“If you still look cute, you didn’t train enough.” The inscription on the box at the entrance of CrossFit B-Town summarizes the ethos of its namesake, high-intensity sport that is gaining a foothold in Lebanon.
Coach Abdel-Kader Heraki stands atop the wooden boxes, CrossFitters gathered around, sweating and panting. They had just finished a workout of hill sprints, rope jumping, handstands, squats, planks, box jumps and flipping large truck tires.
“This was a little present to warm your hearts up,” Heraki said, smiling. “It was by no means your workout.”
The actual workout, a string of kettlebell swings, high pulls, box jumps and knee-to-chest pullups, scrawled on a whiteboard, draws a whistle from the crowd. They all get to work.
“All the stress of work and daily life goes away in this one hour,” Ahmad Abbas, 23, said at the end of his workout, visibly exhausted, face reddened and sweating.
Chiseled, with nary a visible ounce of fat, coach Heraki seems to embody the CrossFit ethos. He speaks animatedly and with enthusiasm to a group of newcomers attending an introductory workout meant to familiarize them with the principles of the sport. He wears a T-shirt that says “Respect is earned.”
An exercise philosophy and company founded in 2000, CrossFit has many adherents worldwide who swear by its mix of high-intensity exercises that combine running, Olympic weightlifting, gymnastics and bodyweight exercises like pushups and squats. Thousands of affiliated gyms have opened worldwide, one of which is CrossFit B-Town.
Heraki first discovered CrossFit during a visit to a gym in Montreal in summer 2009.
“I was mesmerized,” he said.
He was hooked on the mix of exercises on display, having long eschewed the traditional notion of bodybuilding that exercises isolated muscles and gives primacy to physique over fitness. By the second day, he said, he felt like part of the gang at the gym, a common refrain among new adherents to the sport, who often find the alternating camaraderie and competitive spirit a refreshing change from a solitary jog on a treadmill with the earphones on.
When he came back to Lebanon, Heraki said he would get together with friends at his local gym to do CrossFit workout routines. The intense and frantic nature of the routines drew a few strange looks.
“They would look at us like maniacs,” he said.
But Heraki flips it around. CrossFit, he said, is “training for life.”
Many advocates of the sport say it combines natural movements that strengthen the body and adapt it to physically challenging situations in real life, a form of “functional” training. Isolated weightlifting exercises, by contrast, are not as useful for overall physical health.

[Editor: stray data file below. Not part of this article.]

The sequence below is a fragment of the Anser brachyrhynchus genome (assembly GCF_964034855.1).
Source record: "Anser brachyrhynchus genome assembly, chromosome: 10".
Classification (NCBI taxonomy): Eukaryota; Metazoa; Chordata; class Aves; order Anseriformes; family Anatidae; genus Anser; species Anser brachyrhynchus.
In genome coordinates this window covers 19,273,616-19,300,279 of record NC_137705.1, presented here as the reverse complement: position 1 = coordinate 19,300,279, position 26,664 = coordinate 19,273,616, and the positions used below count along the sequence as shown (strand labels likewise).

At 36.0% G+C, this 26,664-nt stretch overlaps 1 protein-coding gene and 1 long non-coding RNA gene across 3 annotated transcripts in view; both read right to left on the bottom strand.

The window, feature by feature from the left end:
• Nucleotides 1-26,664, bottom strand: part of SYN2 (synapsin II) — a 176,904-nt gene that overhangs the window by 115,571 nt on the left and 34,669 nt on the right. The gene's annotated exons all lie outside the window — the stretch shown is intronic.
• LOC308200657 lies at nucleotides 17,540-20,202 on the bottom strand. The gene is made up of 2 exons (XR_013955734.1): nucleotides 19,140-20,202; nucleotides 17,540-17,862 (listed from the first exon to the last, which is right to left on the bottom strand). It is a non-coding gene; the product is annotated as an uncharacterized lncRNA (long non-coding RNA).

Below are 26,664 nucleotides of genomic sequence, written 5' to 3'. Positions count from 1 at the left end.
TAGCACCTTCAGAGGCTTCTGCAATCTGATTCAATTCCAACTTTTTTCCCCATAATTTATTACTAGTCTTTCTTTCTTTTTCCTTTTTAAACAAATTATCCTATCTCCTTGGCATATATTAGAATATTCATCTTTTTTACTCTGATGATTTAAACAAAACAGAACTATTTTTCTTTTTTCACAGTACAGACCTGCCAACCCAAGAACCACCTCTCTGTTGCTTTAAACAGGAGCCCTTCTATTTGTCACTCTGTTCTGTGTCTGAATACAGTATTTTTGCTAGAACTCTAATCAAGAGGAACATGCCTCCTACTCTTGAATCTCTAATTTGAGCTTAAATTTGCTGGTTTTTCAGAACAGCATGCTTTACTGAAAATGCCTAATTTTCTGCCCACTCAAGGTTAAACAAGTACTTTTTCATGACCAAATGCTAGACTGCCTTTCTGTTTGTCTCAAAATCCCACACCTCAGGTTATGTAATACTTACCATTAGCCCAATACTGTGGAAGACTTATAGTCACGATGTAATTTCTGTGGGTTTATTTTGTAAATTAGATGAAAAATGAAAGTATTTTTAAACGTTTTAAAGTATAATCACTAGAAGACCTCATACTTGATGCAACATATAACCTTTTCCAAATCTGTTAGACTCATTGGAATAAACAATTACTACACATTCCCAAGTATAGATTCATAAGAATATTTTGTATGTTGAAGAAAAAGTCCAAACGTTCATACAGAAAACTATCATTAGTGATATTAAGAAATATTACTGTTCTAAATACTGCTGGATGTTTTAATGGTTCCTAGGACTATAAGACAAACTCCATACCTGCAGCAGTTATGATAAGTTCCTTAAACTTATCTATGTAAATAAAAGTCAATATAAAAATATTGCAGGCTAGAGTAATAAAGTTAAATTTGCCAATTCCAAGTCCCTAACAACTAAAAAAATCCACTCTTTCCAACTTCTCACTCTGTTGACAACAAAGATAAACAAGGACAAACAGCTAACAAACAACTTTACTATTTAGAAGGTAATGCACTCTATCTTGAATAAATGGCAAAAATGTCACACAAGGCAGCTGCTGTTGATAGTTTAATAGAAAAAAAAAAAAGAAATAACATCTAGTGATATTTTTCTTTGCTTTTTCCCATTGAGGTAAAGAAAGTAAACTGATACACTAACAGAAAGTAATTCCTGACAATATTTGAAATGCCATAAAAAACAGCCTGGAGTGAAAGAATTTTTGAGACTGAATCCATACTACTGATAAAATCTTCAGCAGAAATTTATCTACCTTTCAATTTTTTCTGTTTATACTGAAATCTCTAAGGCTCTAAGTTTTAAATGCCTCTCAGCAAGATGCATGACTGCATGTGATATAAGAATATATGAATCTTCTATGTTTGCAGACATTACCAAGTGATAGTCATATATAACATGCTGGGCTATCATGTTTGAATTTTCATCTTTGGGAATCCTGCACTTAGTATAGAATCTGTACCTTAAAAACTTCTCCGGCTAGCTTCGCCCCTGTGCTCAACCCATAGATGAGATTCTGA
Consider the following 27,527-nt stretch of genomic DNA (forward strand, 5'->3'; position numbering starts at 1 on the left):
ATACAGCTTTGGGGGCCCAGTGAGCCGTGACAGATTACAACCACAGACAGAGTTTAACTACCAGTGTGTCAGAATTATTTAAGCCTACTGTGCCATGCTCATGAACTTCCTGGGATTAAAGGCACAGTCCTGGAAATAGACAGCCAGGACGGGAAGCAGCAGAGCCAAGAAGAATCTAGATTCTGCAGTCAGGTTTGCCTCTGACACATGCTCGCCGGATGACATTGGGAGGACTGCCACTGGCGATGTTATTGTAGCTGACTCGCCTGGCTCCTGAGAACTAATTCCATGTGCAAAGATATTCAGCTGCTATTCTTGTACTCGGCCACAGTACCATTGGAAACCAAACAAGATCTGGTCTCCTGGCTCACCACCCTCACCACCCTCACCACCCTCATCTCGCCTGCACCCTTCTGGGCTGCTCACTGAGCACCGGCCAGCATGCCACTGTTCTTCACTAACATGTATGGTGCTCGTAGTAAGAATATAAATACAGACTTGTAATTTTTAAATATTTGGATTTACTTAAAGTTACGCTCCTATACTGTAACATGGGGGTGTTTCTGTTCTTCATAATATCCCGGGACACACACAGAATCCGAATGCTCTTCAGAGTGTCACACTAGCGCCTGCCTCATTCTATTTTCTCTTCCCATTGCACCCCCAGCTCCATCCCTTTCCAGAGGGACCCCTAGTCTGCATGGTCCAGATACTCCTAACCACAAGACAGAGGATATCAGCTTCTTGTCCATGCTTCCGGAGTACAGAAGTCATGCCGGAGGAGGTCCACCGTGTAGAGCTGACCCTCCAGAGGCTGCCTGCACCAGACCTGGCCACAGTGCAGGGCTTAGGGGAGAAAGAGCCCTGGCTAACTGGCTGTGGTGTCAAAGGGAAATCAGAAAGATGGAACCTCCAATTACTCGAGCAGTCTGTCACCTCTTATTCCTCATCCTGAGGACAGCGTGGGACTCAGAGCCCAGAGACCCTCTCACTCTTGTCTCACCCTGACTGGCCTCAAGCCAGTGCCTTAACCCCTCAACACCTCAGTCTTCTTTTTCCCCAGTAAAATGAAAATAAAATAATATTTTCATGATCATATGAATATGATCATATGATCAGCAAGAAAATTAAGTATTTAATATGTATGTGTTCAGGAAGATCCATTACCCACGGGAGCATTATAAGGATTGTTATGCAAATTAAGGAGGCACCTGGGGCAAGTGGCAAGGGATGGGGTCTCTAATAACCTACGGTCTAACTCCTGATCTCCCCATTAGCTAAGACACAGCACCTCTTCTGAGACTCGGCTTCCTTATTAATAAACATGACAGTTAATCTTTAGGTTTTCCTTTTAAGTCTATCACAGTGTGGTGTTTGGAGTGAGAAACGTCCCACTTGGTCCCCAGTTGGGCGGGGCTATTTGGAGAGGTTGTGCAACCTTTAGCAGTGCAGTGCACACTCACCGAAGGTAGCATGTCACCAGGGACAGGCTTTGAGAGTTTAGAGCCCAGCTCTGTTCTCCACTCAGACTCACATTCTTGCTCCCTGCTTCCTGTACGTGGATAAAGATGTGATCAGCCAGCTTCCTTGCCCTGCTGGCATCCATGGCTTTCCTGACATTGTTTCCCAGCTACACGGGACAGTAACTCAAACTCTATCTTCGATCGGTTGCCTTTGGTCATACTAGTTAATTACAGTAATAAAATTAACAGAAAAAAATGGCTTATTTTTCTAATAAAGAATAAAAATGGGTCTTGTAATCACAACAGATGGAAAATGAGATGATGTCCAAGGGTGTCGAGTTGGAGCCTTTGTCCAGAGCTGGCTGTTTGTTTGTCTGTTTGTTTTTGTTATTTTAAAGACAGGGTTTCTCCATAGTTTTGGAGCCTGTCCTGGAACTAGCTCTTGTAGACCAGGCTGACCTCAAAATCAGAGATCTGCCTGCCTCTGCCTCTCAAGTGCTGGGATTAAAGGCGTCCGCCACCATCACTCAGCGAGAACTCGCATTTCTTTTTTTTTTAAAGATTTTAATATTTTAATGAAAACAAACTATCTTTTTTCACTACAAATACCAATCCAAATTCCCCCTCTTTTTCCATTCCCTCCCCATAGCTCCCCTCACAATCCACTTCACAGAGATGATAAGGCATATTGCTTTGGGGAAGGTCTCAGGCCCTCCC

Another advantage over traditional gym workouts is the constant variation in training routines. Workouts are never the same from day to day – the organization that founded CrossFit posts a new “WOD,” or workout of the day, on its website every morning.
“It prepares you for everything,” he said. “It’s not sport specific. We’re not just training for a marathon, but you can run a marathon if you also CrossFit.”
Now, Heraki has his own CrossFit gym on Australia Street near Raouche, which opened nearly three months ago.
There, he does beginner, intermediate and advanced CrossFit classes three days a week. It costs $75 for access to 12 classes a month, and a lot of sessions, he said, are packed with the maximum of 25 people of varying fitness levels.
Heraki, a certified CrossFit trainer, also has background in martial arts, with a black belt in kickboxing and a blue belt in Brazilian jiujitsu.
To build the gym, Heraki converted part of an underground garage in the building into a brightly lit room where pumping music, his own shouts of encouragement and the occasional roar of a car engine enhance the desire to soldier on with the workout.
He designed the pullup rig on AutoCAD, and the wood exercise boxes that you jump on in some workout routines were built by hand.
“No one ever drowned in sweat,” says the inscription on one of them.
That sort of unbridled attitude and the high-adrenaline nature of the workouts can be off-putting to outsiders, who often mock the sport’s adherents for having cultish tendencies.
Many new converts to CrossFit preach its creed with zeal and bear blisters from frequent pullups as battle scars on their palms.
The competitive nature of the workouts, which are often timed and the performance recorded, can also be intimidating.
But those who take part in the sport often instead praise its camaraderie. At a recent workout, trainees gathered to cheer on a comrade who was last to finish her set of workouts.
“You’re always making friends,” said Maya Mirey, who has been training at CrossFit B-Town for a month and a half.
“You don’t feel intimidated.”
Workouts are also often scaled, with beginners doing fewer rounds or carrying lighter weights than the more seasoned crowd.
When she found out about the sport online and decided to try it out, Mirey said she was concerned about getting too “buff” or muscular. But after training about three times a week, she said the effect was more one of increased fitness. The adrenaline rush from the high-intensity workouts is somewhat addictive, she said, bringing her back for more.
Heraki agrees. He wants to change what it means to work out, to build a community. At the end of the session, the gym slowly empties out, faces flushed but enthusiastic after a few minutes of meditative stretching.
“What you will see [in a traditional gym] is a guy standing five feet away from the mirror doing bicep curls and then texting his girlfriend,” Heraki said.
At a CrossFit gym, you won’t find that, or a solitary treadmill run.